I have a very dear friend named Sofi. I’ve known her for more than twenty years. We met on the train to New York. Back then we both commuted to NYC daily. When we met, Sofi’s daughter, Nazneen, was probably only eight years old and her son, Faizaan, had not been born yet. Nazneen has since graduated from college and graduate school and is now married and teaching at an all-girl Charter school in the Bronx. Faizaan is in his third year of college studying Nursing and a member of the Army ROTC. They both call me Aunt Sally.
Born in India, a Hindu country, Sofi is Muslim. I was raised Catholic. We never really talked about religion. I remember she fasted prior to Ramadan, but that’s as close as we ever got to discussing religious practices. On our daily commute, we mostly shared complaints about work and discussed whatever was going on with our families and friends.
Every year Sofi brought Nazneen and Faizaan to my Christmas Tree Trim Party. They joyfully helped decorate the tree. I can still remember a 3 or 4-year old Faizaan squealing gleefully as he threw fake snow at the tree branches. Aside from not eating my baked ham, they participated fully in my holiday traditions. And every year, one of the first Christmas cards I receive is from Sofi.
When Nazneen got married a few years ago, I was invited to the pre-wedding party for women only. It was a very rainy day, but that did not affect the festive atmosphere within the enormous tent set up for the party. I recall the brightly colored pillows that adorned the center “stage” area, and the many beautifully wrapped gifts. Nazneen was dressed in a rich, yellow outfit with red trim and the women took turns feeding her from dishes of specially prepared treats, wishing her all the best in her marriage. A Mehendi artist had painted an intricate pattern of beautiful henna designs on Nazneen’s hands and feet. And there was music and dancing. The young women clad in their gorgeous saris took turns on the dance floor. It was quite magical.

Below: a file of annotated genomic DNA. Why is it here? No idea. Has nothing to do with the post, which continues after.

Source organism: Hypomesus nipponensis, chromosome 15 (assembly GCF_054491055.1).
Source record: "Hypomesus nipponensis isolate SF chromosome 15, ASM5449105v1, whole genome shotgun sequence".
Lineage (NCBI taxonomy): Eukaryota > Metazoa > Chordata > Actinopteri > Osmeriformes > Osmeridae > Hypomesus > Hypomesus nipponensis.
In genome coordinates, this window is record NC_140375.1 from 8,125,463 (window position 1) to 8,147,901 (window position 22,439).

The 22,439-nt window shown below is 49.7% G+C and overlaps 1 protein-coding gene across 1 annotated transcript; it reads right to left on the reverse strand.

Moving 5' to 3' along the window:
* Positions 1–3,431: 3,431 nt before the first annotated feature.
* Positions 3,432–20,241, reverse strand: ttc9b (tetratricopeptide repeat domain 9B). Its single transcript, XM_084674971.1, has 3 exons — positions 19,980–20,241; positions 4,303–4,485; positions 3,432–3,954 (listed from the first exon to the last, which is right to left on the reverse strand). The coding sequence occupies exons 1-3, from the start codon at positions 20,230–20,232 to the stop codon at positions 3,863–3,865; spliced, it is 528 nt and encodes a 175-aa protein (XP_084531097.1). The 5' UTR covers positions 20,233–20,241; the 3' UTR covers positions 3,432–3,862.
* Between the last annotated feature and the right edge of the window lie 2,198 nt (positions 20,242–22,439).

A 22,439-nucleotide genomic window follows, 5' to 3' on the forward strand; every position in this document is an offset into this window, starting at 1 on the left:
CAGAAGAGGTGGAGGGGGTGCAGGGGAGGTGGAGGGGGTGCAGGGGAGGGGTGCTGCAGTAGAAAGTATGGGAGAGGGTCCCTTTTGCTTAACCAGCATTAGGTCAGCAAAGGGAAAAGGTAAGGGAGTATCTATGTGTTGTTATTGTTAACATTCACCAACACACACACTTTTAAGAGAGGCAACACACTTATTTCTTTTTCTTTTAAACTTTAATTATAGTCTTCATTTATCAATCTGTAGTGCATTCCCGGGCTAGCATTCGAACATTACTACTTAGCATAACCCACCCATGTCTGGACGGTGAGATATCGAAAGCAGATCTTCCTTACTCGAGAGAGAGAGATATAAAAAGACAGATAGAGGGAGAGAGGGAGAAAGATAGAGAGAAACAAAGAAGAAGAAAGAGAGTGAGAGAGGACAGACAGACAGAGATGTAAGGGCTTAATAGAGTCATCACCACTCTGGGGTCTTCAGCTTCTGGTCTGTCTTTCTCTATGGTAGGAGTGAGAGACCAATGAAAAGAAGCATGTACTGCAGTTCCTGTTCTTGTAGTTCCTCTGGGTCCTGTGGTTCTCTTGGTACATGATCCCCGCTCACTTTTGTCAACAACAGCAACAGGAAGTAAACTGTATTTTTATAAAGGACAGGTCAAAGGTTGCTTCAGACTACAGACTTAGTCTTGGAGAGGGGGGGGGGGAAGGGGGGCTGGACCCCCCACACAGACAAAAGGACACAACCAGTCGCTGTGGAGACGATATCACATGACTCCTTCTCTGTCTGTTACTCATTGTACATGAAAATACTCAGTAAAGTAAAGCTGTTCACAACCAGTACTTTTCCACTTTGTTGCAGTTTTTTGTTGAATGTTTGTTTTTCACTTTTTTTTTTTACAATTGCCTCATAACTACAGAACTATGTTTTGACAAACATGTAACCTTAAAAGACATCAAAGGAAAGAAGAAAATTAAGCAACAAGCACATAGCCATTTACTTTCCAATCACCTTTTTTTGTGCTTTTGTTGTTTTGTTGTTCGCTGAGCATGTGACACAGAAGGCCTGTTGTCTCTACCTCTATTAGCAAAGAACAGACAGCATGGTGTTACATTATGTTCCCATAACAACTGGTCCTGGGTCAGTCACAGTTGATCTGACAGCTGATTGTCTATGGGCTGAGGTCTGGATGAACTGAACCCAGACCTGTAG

A few days later, I went to the wedding…the first Muslim religious ceremony I’d ever attended. Similar to every other wedding I’ve been to, there were prayers. What I remember most, however, was the Moun Dikhai Ritual. Once the marriage was solemnized, the bride and groom sat beside one another, and the groom got to see his bride, who had been veiled up to this point, through a mirror. There was something very sweet about that moment. Afterward there was food…lots of food, speeches, celebrating. Family had traveled from all over the world to attend the event. It was quite wonderful.
When I first met Sofi, she didn’t wear a veil, but she started to wear one a few years ago. Funny, but we never discussed that either. I actually learned about the religious beliefs behind “hijab”, or the wearing of the veil when I taught at Montclair State University. The reader I used included an enlightening essay by a Muslim student explaining that the notion that wearing a veil is oppressive and degrading to women is a misunderstanding of the practice. She stated that for Muslim women the veil is a means of achieving the Islamic ideals of honor, modesty, and stability. My favorite line in that essay is “Americans share these ideals, yet fail to recognize them in the context of a different culture.”
In light of world events over the past two weeks, I am profoundly grateful that what I know for sure about Muslims is what I learned from Sofi and that student essay.